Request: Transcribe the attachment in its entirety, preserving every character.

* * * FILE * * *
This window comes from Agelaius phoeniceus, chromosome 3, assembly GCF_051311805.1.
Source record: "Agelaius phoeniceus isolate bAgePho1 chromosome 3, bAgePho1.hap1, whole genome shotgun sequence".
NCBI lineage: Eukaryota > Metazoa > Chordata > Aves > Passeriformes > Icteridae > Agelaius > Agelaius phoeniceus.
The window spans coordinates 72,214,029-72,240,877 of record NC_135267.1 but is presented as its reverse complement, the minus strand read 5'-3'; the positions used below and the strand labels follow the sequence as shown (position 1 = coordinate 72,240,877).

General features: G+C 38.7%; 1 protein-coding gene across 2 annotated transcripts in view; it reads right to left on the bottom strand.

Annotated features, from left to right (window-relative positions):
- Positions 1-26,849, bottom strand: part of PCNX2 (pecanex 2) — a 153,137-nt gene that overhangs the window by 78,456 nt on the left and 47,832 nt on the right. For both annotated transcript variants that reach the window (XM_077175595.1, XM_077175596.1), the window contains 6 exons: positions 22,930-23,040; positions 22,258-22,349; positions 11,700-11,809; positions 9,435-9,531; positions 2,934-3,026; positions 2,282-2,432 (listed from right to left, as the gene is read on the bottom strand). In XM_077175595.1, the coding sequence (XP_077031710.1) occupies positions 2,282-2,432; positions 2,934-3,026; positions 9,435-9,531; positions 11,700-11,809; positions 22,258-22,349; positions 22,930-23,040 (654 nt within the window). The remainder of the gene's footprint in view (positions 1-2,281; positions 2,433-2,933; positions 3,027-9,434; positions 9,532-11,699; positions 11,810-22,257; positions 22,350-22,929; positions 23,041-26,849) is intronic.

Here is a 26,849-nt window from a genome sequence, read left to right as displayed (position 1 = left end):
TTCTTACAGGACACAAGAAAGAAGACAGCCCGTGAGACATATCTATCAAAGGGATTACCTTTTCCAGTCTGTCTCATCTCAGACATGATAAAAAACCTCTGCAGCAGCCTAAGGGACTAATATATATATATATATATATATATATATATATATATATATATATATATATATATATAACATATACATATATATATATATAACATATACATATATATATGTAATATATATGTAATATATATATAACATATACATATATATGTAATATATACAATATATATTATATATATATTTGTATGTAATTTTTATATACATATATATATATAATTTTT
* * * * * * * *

This window comes from Agelaius phoeniceus, chromosome 3, assembly GCF_051311805.1.
Source record: "Agelaius phoeniceus isolate bAgePho1 chromosome 3, bAgePho1.hap1, whole genome shotgun sequence".
NCBI lineage: Eukaryota > Metazoa > Chordata > Aves > Passeriformes > Icteridae > Agelaius > Agelaius phoeniceus.
The window spans coordinates 72,214,029-72,240,877 of record NC_135267.1 but is presented as its reverse complement, the minus strand read 5'-3'; the positions used below and the strand labels follow the sequence as shown (position 1 = coordinate 72,240,877).

General features: G+C 38.7%; 1 protein-coding gene across 2 annotated transcripts in view; it reads right to left on the bottom strand.

Annotated features, from left to right (window-relative positions):
- Positions 1-26,849, bottom strand: part of PCNX2 (pecanex 2) — a 153,137-nt gene that overhangs the window by 78,456 nt on the left and 47,832 nt on the right. For both annotated transcript variants that reach the window (XM_077175595.1, XM_077175596.1), the window contains 6 exons: positions 22,930-23,040; positions 22,258-22,349; positions 11,700-11,809; positions 9,435-9,531; positions 2,934-3,026; positions 2,282-2,432 (listed from right to left, as the gene is read on the bottom strand). In XM_077175595.1, the coding sequence (XP_077031710.1) occupies positions 2,282-2,432; positions 2,934-3,026; positions 9,435-9,531; positions 11,700-11,809; positions 22,258-22,349; positions 22,930-23,040 (654 nt within the window). The remainder of the gene's footprint in view (positions 1-2,281; positions 2,433-2,933; positions 3,027-9,434; positions 9,532-11,699; positions 11,810-22,257; positions 22,350-22,929; positions 23,041-26,849) is intronic.

Here is a 26,849-nt window from a genome sequence, read left to right as displayed (position 1 = left end):
TTCTTACAGGACACAAGAAAGAAGACAGCCCGTGAGACATATCTATCAAAGGGATTACCTTTTCCAGTCTGTCTCATCTCAGACATGATAAAAAACCTCTGCAGCAGCCTAAGGGACTAATATATATATATATATATATATATATATATATATATATATATATATATATATATATAACATATACATATATATATATATAACATATACATATATATATGTAATATATATGTAATATATATATAACATATACATATATATGTAATATATACAATATATATTATATATATATTTGTATGTAATTTTTATATACATATATATATATAATTTTT